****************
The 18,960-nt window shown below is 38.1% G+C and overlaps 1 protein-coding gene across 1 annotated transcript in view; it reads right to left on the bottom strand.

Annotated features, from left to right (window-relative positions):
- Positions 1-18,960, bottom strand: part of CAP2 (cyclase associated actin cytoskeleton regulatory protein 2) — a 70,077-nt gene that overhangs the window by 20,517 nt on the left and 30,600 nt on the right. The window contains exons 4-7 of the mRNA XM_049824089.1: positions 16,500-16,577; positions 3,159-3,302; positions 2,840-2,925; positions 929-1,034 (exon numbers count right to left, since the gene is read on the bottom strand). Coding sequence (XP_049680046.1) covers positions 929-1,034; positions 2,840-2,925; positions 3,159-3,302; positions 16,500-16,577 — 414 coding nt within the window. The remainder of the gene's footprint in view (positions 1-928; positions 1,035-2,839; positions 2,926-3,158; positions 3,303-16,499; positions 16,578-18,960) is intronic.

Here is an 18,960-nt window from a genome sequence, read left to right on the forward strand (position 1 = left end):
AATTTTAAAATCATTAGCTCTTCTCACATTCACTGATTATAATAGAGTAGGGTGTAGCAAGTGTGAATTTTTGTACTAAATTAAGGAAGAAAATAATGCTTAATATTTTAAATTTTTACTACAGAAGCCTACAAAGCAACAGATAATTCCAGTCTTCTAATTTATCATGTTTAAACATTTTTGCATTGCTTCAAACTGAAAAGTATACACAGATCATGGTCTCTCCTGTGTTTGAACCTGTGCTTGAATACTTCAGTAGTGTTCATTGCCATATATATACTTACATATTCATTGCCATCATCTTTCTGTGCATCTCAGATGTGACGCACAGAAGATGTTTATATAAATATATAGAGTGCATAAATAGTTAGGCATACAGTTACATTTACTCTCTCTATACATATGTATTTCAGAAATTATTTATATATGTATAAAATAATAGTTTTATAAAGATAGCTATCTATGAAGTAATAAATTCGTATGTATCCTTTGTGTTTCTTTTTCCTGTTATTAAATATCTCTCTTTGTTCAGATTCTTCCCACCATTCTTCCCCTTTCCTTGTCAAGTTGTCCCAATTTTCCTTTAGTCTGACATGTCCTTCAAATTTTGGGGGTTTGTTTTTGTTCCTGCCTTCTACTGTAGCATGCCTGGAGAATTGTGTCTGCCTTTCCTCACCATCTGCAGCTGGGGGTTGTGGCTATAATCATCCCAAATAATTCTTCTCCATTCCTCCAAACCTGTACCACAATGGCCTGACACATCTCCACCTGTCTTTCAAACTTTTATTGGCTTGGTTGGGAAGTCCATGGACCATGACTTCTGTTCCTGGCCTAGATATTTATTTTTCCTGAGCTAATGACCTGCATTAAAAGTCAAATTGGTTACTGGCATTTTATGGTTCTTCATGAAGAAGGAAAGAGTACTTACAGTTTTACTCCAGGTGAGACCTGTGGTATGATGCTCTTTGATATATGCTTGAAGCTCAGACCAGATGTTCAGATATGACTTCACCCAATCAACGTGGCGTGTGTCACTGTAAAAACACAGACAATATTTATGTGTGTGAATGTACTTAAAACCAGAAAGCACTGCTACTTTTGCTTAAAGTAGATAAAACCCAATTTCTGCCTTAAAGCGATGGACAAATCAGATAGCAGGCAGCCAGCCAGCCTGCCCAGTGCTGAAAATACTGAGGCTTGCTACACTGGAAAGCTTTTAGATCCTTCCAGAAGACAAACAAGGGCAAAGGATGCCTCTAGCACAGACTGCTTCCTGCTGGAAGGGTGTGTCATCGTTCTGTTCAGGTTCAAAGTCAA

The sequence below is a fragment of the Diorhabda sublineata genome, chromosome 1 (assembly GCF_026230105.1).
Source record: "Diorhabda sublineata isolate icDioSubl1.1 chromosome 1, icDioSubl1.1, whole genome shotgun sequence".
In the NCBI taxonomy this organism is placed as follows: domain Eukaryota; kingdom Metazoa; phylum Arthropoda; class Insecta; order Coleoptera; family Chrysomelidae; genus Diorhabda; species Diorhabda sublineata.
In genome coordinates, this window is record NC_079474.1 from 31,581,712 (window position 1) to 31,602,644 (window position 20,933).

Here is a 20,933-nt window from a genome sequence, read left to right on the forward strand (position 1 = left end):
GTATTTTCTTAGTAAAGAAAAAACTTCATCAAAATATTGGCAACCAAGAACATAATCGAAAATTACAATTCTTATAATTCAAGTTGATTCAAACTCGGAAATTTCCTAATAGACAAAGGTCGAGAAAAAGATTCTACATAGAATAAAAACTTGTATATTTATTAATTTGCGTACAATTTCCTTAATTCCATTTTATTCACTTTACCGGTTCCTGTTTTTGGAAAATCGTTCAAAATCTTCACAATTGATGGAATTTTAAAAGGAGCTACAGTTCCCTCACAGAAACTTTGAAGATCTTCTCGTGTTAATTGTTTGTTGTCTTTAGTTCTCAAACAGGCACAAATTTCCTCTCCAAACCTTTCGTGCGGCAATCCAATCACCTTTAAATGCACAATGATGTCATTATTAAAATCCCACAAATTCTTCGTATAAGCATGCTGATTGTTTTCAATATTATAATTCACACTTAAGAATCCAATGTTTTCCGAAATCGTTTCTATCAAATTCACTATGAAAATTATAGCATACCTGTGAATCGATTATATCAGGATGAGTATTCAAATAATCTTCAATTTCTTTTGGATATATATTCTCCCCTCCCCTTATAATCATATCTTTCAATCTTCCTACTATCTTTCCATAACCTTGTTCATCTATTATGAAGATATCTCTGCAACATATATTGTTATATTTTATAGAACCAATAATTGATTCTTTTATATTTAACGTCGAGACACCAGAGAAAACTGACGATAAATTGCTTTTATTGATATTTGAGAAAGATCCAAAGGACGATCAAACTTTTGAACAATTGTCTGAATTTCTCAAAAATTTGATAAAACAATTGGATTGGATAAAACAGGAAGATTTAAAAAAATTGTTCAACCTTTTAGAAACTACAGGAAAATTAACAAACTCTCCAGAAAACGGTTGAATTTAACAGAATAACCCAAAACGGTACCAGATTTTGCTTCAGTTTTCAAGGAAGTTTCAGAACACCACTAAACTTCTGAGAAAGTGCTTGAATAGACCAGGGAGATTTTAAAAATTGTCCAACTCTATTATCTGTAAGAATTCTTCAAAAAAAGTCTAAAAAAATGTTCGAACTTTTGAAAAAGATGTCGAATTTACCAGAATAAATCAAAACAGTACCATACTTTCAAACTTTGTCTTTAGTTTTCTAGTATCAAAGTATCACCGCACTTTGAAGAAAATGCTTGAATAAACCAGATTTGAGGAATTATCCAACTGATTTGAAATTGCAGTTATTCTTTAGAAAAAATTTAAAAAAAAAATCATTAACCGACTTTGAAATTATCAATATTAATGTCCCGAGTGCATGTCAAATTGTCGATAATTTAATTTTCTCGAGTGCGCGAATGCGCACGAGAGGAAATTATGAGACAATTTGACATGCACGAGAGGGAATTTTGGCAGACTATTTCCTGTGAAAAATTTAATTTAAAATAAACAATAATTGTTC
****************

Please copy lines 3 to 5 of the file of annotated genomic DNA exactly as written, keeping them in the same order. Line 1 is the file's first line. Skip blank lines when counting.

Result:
- Positions 1-18,960, bottom strand: part of CAP2 (cyclase associated actin cytoskeleton regulatory protein 2) — a 70,077-nt gene that overhangs the window by 20,517 nt on the left and 30,600 nt on the right. The window contains exons 4-7 of the mRNA XM_049824089.1: positions 16,500-16,577; positions 3,159-3,302; positions 2,840-2,925; positions 929-1,034 (exon numbers count right to left, since the gene is read on the bottom strand). Coding sequence (XP_049680046.1) covers positions 929-1,034; positions 2,840-2,925; positions 3,159-3,302; positions 16,500-16,577 — 414 coding nt within the window. The remainder of the gene's footprint in view (positions 1-928; positions 1,035-2,839; positions 2,926-3,158; positions 3,303-16,499; positions 16,578-18,960) is intronic.

Here is an 18,960-nt window from a genome sequence, read left to right on the forward strand (position 1 = left end):
AATTTTAAAATCATTAGCTCTTCTCACATTCACTGATTATAATAGAGTAGGGTGTAGCAAGTGTGAATTTTTGTACTAAATTAAGGAAGAAAATAATGCTTAATATTTTAAATTTTTACTACAGAAGCCTACAAAGCAACAGATAATTCCAGTCTTCTAATTTATCATGTTTAAACATTTTTGCATTGCTTCAAACTGAAAAGTATACACAGATCATGGTCTCTCCTGTGTTTGAACCTGTGCTTGAATACTTCAGTAGTGTTCATTGCCATATATATACTTACATATTCATTGCCATCATCTTTCTGTGCATCTCAGATGTGACGCACAGAAGATGTTTATATAAATATATAGAGTGCATAAATAGTTAGGCATACAGTTACATTTACTCTCTCTATACATATGTATTTCAGAAATTATTTATATATGTATAAAATAATAGTTTTATAAAGATAGCTATCTATGAAGTAATAAATTCGTATGTATCCTTTGTGTTTCTTTTTCCTGTTATTAAATATCTCTCTTTGTTCAGATTCTTCCCACCATTCTTCCCCTTTCCTTGTCAAGTTGTCCCAATTTTCCTTTAGTCTGACATGTCCTTCAAATTTTGGGGGTTTGTTTTTGTTCCTGCCTTCTACTGTAGCATGCCTGGAGAATTGTGTCTGCCTTTCCTCACCATCTGCAGCTGGGGGTTGTGGCTATAATCATCCCAAATAATTCTTCTCCATTCCTCCAAACCTGTACCACAATGGCCTGACACATCTCCACCTGTCTTTCAAACTTTTATTGGCTTGGTTGGGAAGTCCATGGACCATGACTTCTGTTCCTGGCCTAGATATTTATTTTTCCTGAGCTAATGACCTGCATTAAAAGTCAAATTGGTTACTGGCATTTTATGGTTCTTCATGAAGAAGGAAAGAGTACTTACAGTTTTACTCCAGGTGAGACCTGTGGTATGATGCTCTTTGATATATGCTTGAAGCTCAGACCAGATGTTCAGATATGACTTCACCCAATCAACGTGGCGTGTGTCACTGTAAAAACACAGACAATATTTATGTGTGTGAATGTACTTAAAACCAGAAAGCACTGCTACTTTTGCTTAAAGTAGATAAAACCCAATTTCTGCCTTAAAGCGATGGACAAATCAGATAGCAGGCAGCCAGCCAGCCTGCCCAGTGCTGAAAATACTGAGGCTTGCTACACTGGAAAGCTTTTAGATCCTTCCAGAAGACAAACAAGGGCAAAGGATGCCTCTAGCACAGACTGCTTCCTGCTGGAAGGGTGTGTCATCGTTCTGTTCAGGTTCAAAGTCAA